Recall that an SC(a,v) operation by process p should succeed only if no other operation that modifies location a is linearized between the linearization points of p's preceding LL(a) operation and p's SC(a,v) operation. To overcome the ABA problem, previous implementations of LL/SC from CAS have employed special “tags” or “version numbers” to be stored together with the application value in a location that can be accessed by CAS. This requirement severely restricts the range of values that can be stored by those SC implementations, and in particular, makes these implementations inapplicable for storing pointers in many architectures.
Our goal is to design implementations that place much milder restrictions on the set of application values, in particular so that our implementations can access pointers on all common multiprocessor architectures. Below we specify these restrictions, which are too weak to allow tag/version number techniques, and then explain how we can achieve our implementations despite these weaker restrictions.
Each location can store either an application value or a tagged process id. The abstract value of a location that contains an application value is always that value; when the location contains a tagged id, it is a little more complicated, as we explain below. A tagged process id (tagged id for short) contains a process id and a tag.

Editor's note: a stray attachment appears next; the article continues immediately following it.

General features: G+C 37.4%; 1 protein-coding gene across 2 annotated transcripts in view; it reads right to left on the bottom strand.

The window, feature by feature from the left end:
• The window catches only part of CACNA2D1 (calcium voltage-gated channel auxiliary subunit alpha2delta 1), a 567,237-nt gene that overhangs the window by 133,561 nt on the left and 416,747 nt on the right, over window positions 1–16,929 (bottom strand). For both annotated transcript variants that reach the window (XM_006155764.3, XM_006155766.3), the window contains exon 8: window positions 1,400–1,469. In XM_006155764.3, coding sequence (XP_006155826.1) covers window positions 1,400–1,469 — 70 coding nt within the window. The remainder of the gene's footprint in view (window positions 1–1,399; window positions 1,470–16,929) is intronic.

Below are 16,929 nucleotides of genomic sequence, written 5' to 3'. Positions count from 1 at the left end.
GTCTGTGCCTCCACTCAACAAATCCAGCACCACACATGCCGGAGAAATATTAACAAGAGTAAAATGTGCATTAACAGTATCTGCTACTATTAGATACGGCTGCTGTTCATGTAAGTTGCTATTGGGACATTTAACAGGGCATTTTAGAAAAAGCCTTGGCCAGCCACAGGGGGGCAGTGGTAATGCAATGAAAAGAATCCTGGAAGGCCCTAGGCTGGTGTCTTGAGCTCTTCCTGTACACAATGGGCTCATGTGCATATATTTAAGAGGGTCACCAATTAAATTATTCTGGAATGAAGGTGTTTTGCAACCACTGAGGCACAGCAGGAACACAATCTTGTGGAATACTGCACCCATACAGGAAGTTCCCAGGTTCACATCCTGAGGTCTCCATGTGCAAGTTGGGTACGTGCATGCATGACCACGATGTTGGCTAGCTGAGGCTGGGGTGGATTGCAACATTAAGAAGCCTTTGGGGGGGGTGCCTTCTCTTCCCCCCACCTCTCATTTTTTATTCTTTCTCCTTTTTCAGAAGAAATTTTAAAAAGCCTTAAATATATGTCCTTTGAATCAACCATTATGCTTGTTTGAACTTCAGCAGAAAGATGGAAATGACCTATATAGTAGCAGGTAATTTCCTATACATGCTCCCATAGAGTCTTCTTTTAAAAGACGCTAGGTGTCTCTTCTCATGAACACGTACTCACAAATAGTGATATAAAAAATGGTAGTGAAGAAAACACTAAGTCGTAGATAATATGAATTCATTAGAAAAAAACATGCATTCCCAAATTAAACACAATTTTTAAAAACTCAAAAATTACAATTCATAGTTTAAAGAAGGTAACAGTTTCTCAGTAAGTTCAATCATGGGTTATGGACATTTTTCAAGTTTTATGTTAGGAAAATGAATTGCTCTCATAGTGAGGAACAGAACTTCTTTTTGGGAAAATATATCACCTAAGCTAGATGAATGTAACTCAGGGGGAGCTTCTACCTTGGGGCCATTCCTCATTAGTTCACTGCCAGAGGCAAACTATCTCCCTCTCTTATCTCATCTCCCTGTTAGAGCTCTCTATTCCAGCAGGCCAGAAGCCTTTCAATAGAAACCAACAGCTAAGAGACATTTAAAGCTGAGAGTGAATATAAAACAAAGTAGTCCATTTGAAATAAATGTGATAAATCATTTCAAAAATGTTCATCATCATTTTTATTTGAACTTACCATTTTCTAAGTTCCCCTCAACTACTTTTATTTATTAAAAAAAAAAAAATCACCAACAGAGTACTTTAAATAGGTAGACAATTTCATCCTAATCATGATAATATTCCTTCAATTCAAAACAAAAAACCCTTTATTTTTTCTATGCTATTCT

The only restriction we place on application values is that we have some way to distinguish them from tagged ids. One simple way to achieve this when the application value of interest is a pointer is to “steal” the low-order bit to mark tagged ids: we can arrange that all locations are aligned on even byte boundaries so that the low-order bit of every pointer is zero (locations that will be targets of CAS instructions are usually required to be word-aligned anyway).
For convenience, we treat tags as if they were unbounded integers. In today's 64-bit architectures, we can use one bit to distinguish tagged ids, 15 bits for the process id and 48 bits for the tag, which is more than enough to avoid the ABA problem that potentially arises as the result of tags wrapping around.
LL and SC
We now explain a simplified version of our implementations of the LL and SC operations using the code that follows.
For the purposes of this simplified version, the reader should ignore the tid field of the location record (i.e., a location record is simply a memory location that contains an application value or a tagged id), and any code that accesses it, namely line 9.